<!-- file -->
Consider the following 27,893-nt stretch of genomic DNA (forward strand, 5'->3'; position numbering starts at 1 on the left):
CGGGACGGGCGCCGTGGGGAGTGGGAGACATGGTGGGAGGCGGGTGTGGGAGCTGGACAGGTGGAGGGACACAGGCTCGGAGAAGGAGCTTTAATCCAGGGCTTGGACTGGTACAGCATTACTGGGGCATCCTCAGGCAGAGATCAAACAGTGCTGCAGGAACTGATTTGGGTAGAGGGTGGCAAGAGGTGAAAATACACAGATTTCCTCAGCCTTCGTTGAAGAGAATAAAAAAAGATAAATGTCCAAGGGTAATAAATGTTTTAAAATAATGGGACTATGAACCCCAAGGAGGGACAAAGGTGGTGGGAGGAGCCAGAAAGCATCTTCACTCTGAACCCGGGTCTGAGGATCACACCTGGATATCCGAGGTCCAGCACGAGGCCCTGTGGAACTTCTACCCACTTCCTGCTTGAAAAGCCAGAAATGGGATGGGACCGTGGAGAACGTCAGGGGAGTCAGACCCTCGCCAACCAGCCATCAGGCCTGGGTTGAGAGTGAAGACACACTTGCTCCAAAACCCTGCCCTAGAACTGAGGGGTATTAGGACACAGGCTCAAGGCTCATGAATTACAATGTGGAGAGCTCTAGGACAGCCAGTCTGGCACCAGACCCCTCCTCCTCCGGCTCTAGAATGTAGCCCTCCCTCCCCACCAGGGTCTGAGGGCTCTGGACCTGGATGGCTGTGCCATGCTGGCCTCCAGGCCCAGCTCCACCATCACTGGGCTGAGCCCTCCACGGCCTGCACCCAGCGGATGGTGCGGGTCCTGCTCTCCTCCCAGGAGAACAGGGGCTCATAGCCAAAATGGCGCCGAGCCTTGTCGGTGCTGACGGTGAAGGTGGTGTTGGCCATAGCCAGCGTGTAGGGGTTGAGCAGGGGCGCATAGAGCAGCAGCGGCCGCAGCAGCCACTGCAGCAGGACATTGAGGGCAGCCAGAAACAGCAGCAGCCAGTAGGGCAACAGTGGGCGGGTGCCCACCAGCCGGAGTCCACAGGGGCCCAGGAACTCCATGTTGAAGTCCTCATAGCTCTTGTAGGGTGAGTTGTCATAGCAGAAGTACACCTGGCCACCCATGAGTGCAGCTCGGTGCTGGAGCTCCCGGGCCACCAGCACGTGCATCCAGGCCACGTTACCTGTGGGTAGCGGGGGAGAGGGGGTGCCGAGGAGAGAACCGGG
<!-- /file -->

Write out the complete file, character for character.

Consider the following 27,893-nt stretch of genomic DNA (forward strand, 5'->3'; position numbering starts at 1 on the left):
CGGGACGGGCGCCGTGGGGAGTGGGAGACATGGTGGGAGGCGGGTGTGGGAGCTGGACAGGTGGAGGGACACAGGCTCGGAGAAGGAGCTTTAATCCAGGGCTTGGACTGGTACAGCATTACTGGGGCATCCTCAGGCAGAGATCAAACAGTGCTGCAGGAACTGATTTGGGTAGAGGGTGGCAAGAGGTGAAAATACACAGATTTCCTCAGCCTTCGTTGAAGAGAATAAAAAAAGATAAATGTCCAAGGGTAATAAATGTTTTAAAATAATGGGACTATGAACCCCAAGGAGGGACAAAGGTGGTGGGAGGAGCCAGAAAGCATCTTCACTCTGAACCCGGGTCTGAGGATCACACCTGGATATCCGAGGTCCAGCACGAGGCCCTGTGGAACTTCTACCCACTTCCTGCTTGAAAAGCCAGAAATGGGATGGGACCGTGGAGAACGTCAGGGGAGTCAGACCCTCGCCAACCAGCCATCAGGCCTGGGTTGAGAGTGAAGACACACTTGCTCCAAAACCCTGCCCTAGAACTGAGGGGTATTAGGACACAGGCTCAAGGCTCATGAATTACAATGTGGAGAGCTCTAGGACAGCCAGTCTGGCACCAGACCCCTCCTCCTCCGGCTCTAGAATGTAGCCCTCCCTCCCCACCAGGGTCTGAGGGCTCTGGACCTGGATGGCTGTGCCATGCTGGCCTCCAGGCCCAGCTCCACCATCACTGGGCTGAGCCCTCCACGGCCTGCACCCAGCGGATGGTGCGGGTCCTGCTCTCCTCCCAGGAGAACAGGGGCTCATAGCCAAAATGGCGCCGAGCCTTGTCGGTGCTGACGGTGAAGGTGGTGTTGGCCATAGCCAGCGTGTAGGGGTTGAGCAGGGGCGCATAGAGCAGCAGCGGCCGCAGCAGCCACTGCAGCAGGACATTGAGGGCAGCCAGAAACAGCAGCAGCCAGTAGGGCAACAGTGGGCGGGTGCCCACCAGCCGGAGTCCACAGGGGCCCAGGAACTCCATGTTGAAGTCCTCATAGCTCTTGTAGGGTGAGTTGTCATAGCAGAAGTACACCTGGCCACCCATGAGTGCAGCTCGGTGCTGGAGCTCCCGGGCCACCAGCACGTGCATCCAGGCCACGTTACCTGTGGGTAGCGGGGGAGAGGGGGTGCCGAGGAGAGAACCGGG